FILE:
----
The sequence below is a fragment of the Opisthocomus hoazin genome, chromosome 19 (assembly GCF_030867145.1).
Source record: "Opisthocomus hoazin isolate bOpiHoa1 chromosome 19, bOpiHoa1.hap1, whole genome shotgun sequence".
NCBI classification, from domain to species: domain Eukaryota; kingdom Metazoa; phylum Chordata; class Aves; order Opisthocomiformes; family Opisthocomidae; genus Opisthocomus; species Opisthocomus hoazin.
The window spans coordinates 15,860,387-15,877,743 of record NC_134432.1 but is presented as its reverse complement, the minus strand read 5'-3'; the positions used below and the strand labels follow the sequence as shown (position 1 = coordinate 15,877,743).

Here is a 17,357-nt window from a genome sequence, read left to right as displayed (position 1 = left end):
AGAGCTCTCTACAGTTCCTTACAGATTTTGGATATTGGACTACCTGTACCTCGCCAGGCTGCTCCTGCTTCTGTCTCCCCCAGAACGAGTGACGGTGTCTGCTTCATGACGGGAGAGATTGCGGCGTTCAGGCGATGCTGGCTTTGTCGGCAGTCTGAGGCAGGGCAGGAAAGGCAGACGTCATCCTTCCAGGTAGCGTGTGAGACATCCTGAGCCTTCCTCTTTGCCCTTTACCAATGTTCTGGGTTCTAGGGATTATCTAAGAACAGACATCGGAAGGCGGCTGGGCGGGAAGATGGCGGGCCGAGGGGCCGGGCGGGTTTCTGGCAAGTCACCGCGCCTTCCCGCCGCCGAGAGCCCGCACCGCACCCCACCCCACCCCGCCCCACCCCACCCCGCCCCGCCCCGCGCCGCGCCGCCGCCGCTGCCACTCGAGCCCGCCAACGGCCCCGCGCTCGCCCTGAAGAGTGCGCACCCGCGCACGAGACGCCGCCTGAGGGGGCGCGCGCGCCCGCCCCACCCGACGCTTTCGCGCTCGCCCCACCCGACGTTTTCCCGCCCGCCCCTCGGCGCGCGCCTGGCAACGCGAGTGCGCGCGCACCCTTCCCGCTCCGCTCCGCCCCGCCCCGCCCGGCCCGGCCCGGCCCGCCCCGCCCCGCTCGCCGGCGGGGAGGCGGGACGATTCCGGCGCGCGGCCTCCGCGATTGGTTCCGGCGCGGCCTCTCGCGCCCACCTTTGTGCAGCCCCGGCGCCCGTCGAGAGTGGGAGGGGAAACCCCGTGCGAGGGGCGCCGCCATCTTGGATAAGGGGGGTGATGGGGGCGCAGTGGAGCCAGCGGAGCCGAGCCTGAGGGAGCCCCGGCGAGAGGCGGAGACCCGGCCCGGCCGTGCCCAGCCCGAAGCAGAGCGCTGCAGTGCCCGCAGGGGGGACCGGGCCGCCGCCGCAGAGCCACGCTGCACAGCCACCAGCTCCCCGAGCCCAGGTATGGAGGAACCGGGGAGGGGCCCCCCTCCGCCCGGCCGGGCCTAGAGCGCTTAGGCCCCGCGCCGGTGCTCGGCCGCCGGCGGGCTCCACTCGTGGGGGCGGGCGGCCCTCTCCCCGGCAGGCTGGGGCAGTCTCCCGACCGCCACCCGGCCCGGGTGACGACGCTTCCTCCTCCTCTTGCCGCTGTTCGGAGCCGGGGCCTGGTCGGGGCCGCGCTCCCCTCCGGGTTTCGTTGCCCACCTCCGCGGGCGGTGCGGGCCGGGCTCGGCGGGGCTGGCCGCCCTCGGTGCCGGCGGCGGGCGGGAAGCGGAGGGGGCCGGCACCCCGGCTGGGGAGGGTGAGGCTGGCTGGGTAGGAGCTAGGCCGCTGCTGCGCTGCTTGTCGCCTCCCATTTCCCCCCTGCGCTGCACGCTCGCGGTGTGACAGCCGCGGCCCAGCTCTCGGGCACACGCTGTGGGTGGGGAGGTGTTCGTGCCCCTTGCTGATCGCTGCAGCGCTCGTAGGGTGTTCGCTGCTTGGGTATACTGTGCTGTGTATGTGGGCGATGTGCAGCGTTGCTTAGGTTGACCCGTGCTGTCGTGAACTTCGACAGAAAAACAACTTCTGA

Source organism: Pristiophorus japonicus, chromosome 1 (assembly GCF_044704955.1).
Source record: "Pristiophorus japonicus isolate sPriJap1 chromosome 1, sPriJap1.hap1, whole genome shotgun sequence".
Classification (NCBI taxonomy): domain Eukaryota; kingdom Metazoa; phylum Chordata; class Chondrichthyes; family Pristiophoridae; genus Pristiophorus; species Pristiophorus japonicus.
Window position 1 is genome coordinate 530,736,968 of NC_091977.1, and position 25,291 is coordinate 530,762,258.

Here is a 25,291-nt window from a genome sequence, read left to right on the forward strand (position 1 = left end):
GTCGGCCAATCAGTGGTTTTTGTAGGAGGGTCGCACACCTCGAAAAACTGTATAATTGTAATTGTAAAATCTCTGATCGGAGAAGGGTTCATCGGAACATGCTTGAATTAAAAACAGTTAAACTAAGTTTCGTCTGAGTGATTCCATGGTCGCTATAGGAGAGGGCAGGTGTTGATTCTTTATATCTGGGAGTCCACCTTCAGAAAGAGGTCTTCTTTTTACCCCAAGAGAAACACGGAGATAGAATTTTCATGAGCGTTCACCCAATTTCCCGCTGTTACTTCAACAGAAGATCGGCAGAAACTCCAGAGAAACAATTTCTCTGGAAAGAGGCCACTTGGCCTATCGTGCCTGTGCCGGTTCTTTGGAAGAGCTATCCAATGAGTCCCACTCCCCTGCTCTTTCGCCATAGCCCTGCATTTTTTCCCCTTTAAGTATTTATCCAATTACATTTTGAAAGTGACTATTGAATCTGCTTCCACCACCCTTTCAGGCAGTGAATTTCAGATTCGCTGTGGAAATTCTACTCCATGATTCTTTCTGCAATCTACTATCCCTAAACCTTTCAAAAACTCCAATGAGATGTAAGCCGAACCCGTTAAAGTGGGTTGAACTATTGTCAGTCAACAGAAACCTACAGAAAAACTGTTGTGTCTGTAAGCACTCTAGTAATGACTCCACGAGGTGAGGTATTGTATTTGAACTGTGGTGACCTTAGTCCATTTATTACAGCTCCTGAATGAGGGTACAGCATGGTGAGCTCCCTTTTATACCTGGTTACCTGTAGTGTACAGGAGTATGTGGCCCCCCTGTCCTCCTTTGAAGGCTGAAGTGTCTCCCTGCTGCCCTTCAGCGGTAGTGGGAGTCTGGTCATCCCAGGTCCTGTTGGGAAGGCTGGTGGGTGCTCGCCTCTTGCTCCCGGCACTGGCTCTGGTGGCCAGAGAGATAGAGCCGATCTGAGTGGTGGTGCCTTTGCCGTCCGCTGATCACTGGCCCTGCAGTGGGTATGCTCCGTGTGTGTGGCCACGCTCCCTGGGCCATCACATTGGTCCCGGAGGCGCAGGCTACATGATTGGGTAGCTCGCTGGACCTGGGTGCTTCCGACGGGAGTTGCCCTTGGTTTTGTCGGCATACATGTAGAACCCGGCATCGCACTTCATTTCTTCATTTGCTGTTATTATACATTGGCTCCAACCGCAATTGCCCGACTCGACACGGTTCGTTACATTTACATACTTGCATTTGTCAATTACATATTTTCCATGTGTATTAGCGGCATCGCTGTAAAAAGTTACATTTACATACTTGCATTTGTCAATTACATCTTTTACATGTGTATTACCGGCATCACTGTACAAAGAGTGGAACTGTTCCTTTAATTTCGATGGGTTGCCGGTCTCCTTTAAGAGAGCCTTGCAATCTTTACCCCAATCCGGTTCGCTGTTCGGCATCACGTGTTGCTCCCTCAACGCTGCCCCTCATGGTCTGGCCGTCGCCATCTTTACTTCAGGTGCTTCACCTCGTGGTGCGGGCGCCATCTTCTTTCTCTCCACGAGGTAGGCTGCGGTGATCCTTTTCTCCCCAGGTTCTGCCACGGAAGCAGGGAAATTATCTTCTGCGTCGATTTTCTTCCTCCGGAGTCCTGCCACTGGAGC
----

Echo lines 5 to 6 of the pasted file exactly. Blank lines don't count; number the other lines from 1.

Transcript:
Here is a 17,357-nt window from a genome sequence, read left to right as displayed (position 1 = left end):
AGAGCTCTCTACAGTTCCTTACAGATTTTGGATATTGGACTACCTGTACCTCGCCAGGCTGCTCCTGCTTCTGTCTCCCCCAGAACGAGTGACGGTGTCTGCTTCATGACGGGAGAGATTGCGGCGTTCAGGCGATGCTGGCTTTGTCGGCAGTCTGAGGCAGGGCAGGAAAGGCAGACGTCATCCTTCCAGGTAGCGTGTGAGACATCCTGAGCCTTCCTCTTTGCCCTTTACCAATGTTCTGGGTTCTAGGGATTATCTAAGAACAGACATCGGAAGGCGGCTGGGCGGGAAGATGGCGGGCCGAGGGGCCGGGCGGGTTTCTGGCAAGTCACCGCGCCTTCCCGCCGCCGAGAGCCCGCACCGCACCCCACCCCACCCCGCCCCACCCCACCCCGCCCCGCCCCGCGCCGCGCCGCCGCCGCTGCCACTCGAGCCCGCCAACGGCCCCGCGCTCGCCCTGAAGAGTGCGCACCCGCGCACGAGACGCCGCCTGAGGGGGCGCGCGCGCCCGCCCCACCCGACGCTTTCGCGCTCGCCCCACCCGACGTTTTCCCGCCCGCCCCTCGGCGCGCGCCTGGCAACGCGAGTGCGCGCGCACCCTTCCCGCTCCGCTCCGCCCCGCCCCGCCCGGCCCGGCCCGGCCCGCCCCGCCCCGCTCGCCGGCGGGGAGGCGGGACGATTCCGGCGCGCGGCCTCCGCGATTGGTTCCGGCGCGGCCTCTCGCGCCCACCTTTGTGCAGCCCCGGCGCCCGTCGAGAGTGGGAGGGGAAACCCCGTGCGAGGGGCGCCGCCATCTTGGATAAGGGGGGTGATGGGGGCGCAGTGGAGCCAGCGGAGCCGAGCCTGAGGGAGCCCCGGCGAGAGGCGGAGACCCGGCCCGGCCGTGCCCAGCCCGAAGCAGAGCGCTGCAGTGCCCGCAGGGGGGACCGGGCCGCCGCCGCAGAGCCACGCTGCACAGCCACCAGCTCCCCGAGCCCAGGTATGGAGGAACCGGGGAGGGGCCCCCCTCCGCCCGGCCGGGCCTAGAGCGCTTAGGCCCCGCGCCGGTGCTCGGCCGCCGGCGGGCTCCACTCGTGGGGGCGGGCGGCCCTCTCCCCGGCAGGCTGGGGCAGTCTCCCGACCGCCACCCGGCCCGGGTGACGACGCTTCCTCCTCCTCTTGCCGCTGTTCGGAGCCGGGGCCTGGTCGGGGCCGCGCTCCCCTCCGGGTTTCGTTGCCCACCTCCGCGGGCGGTGCGGGCCGGGCTCGGCGGGGCTGGCCGCCCTCGGTGCCGGCGGCGGGCGGGAAGCGGAGGGGGCCGGCACCCCGGCTGGGGAGGGTGAGGCTGGCTGGGTAGGAGCTAGGCCGCTGCTGCGCTGCTTGTCGCCTCCCATTTCCCCCCTGCGCTGCACGCTCGCGGTGTGACAGCCGCGGCCCAGCTCTCGGGCACACGCTGTGGGTGGGGAGGTGTTCGTGCCCCTTGCTGATCGCTGCAGCGCTCGTAGGGTGTTCGCTGCTTGGGTATACTGTGCTGTGTATGTGGGCGATGTGCAGCGTTGCTTAGGTTGACCCGTGCTGTCGTGAACTTCGACAGAAAAACAACTTCTGA